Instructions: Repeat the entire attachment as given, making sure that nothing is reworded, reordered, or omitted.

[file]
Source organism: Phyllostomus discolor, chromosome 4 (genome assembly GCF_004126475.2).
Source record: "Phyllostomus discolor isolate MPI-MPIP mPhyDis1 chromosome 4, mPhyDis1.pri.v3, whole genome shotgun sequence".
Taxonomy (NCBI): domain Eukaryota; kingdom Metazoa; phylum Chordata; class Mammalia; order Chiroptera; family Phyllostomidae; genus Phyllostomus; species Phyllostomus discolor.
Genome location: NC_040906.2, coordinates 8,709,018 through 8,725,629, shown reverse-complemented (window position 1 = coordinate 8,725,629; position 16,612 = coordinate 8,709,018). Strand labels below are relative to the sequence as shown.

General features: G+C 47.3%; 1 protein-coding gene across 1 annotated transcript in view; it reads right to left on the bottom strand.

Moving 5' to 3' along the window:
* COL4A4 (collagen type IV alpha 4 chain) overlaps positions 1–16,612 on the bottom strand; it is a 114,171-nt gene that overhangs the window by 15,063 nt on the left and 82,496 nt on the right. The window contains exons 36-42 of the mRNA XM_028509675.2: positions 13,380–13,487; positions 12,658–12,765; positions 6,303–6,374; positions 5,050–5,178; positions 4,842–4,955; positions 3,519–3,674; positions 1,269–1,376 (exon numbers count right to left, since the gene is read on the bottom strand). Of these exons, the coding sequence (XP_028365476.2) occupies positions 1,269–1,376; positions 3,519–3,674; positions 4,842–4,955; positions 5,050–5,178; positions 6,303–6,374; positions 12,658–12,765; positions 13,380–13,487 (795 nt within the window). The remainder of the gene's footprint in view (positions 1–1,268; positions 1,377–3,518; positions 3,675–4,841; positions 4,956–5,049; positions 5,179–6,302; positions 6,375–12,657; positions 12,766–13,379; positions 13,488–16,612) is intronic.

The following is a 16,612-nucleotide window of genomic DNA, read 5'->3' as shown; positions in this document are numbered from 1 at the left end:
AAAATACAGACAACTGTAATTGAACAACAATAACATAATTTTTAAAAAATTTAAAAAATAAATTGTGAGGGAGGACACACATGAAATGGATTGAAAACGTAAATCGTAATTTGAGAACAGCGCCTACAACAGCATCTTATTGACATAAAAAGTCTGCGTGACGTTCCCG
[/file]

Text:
Source organism: Phyllostomus discolor, chromosome 4 (genome assembly GCF_004126475.2).
Source record: "Phyllostomus discolor isolate MPI-MPIP mPhyDis1 chromosome 4, mPhyDis1.pri.v3, whole genome shotgun sequence".
Taxonomy (NCBI): domain Eukaryota; kingdom Metazoa; phylum Chordata; class Mammalia; order Chiroptera; family Phyllostomidae; genus Phyllostomus; species Phyllostomus discolor.
Genome location: NC_040906.2, coordinates 8,709,018 through 8,725,629, shown reverse-complemented (window position 1 = coordinate 8,725,629; position 16,612 = coordinate 8,709,018). Strand labels below are relative to the sequence as shown.

General features: G+C 47.3%; 1 protein-coding gene across 1 annotated transcript in view; it reads right to left on the bottom strand.

Moving 5' to 3' along the window:
* COL4A4 (collagen type IV alpha 4 chain) overlaps positions 1–16,612 on the bottom strand; it is a 114,171-nt gene that overhangs the window by 15,063 nt on the left and 82,496 nt on the right. The window contains exons 36-42 of the mRNA XM_028509675.2: positions 13,380–13,487; positions 12,658–12,765; positions 6,303–6,374; positions 5,050–5,178; positions 4,842–4,955; positions 3,519–3,674; positions 1,269–1,376 (exon numbers count right to left, since the gene is read on the bottom strand). Of these exons, the coding sequence (XP_028365476.2) occupies positions 1,269–1,376; positions 3,519–3,674; positions 4,842–4,955; positions 5,050–5,178; positions 6,303–6,374; positions 12,658–12,765; positions 13,380–13,487 (795 nt within the window). The remainder of the gene's footprint in view (positions 1–1,268; positions 1,377–3,518; positions 3,675–4,841; positions 4,956–5,049; positions 5,179–6,302; positions 6,375–12,657; positions 12,766–13,379; positions 13,488–16,612) is intronic.

The following is a 16,612-nucleotide window of genomic DNA, read 5'->3' as shown; positions in this document are numbered from 1 at the left end:
AAAATACAGACAACTGTAATTGAACAACAATAACATAATTTTTAAAAAATTTAAAAAATAAATTGTGAGGGAGGACACACATGAAATGGATTGAAAACGTAAATCGTAATTTGAGAACAGCGCCTACAACAGCATCTTATTGACATAAAAAGTCTGCGTGACGTTCCCG